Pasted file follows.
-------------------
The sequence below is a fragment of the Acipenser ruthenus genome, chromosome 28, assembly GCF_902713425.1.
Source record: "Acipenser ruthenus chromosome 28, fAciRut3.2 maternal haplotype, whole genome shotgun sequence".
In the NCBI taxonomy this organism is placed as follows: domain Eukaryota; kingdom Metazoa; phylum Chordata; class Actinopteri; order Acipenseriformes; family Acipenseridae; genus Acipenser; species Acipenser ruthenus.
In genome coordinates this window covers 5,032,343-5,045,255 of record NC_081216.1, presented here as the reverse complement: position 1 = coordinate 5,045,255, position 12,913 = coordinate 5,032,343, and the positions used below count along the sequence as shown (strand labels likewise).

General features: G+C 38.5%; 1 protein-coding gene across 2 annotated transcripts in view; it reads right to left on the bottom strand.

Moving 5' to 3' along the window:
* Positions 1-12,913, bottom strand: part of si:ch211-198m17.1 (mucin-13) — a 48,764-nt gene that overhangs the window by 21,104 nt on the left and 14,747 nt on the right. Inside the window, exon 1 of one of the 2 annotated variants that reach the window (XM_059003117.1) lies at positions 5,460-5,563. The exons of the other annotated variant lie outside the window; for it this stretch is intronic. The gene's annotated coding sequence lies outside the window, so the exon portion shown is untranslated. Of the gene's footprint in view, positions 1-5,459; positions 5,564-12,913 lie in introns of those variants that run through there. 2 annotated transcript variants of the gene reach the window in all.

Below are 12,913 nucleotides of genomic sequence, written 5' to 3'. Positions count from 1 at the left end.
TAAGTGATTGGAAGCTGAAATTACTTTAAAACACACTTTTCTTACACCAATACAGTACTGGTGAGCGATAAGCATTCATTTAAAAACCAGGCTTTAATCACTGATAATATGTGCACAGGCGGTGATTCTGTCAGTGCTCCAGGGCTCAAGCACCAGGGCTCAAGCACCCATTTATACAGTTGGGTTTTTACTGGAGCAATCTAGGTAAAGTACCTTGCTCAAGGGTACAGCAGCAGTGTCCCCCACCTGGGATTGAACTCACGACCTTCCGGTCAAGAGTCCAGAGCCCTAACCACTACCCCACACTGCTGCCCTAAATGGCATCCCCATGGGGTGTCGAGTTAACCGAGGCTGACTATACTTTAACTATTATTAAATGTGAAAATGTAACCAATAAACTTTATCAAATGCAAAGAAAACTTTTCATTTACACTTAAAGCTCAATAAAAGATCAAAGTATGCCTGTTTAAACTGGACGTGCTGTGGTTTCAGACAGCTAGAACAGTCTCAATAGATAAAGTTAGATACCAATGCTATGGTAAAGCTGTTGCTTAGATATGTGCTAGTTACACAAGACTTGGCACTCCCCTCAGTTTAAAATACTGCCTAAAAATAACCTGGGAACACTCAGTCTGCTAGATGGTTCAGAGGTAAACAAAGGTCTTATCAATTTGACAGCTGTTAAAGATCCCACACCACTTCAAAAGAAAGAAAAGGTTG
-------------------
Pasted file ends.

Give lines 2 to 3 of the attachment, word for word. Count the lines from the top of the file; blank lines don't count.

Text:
Source record: "Acipenser ruthenus chromosome 28, fAciRut3.2 maternal haplotype, whole genome shotgun sequence".
In the NCBI taxonomy this organism is placed as follows: domain Eukaryota; kingdom Metazoa; phylum Chordata; class Actinopteri; order Acipenseriformes; family Acipenseridae; genus Acipenser; species Acipenser ruthenus.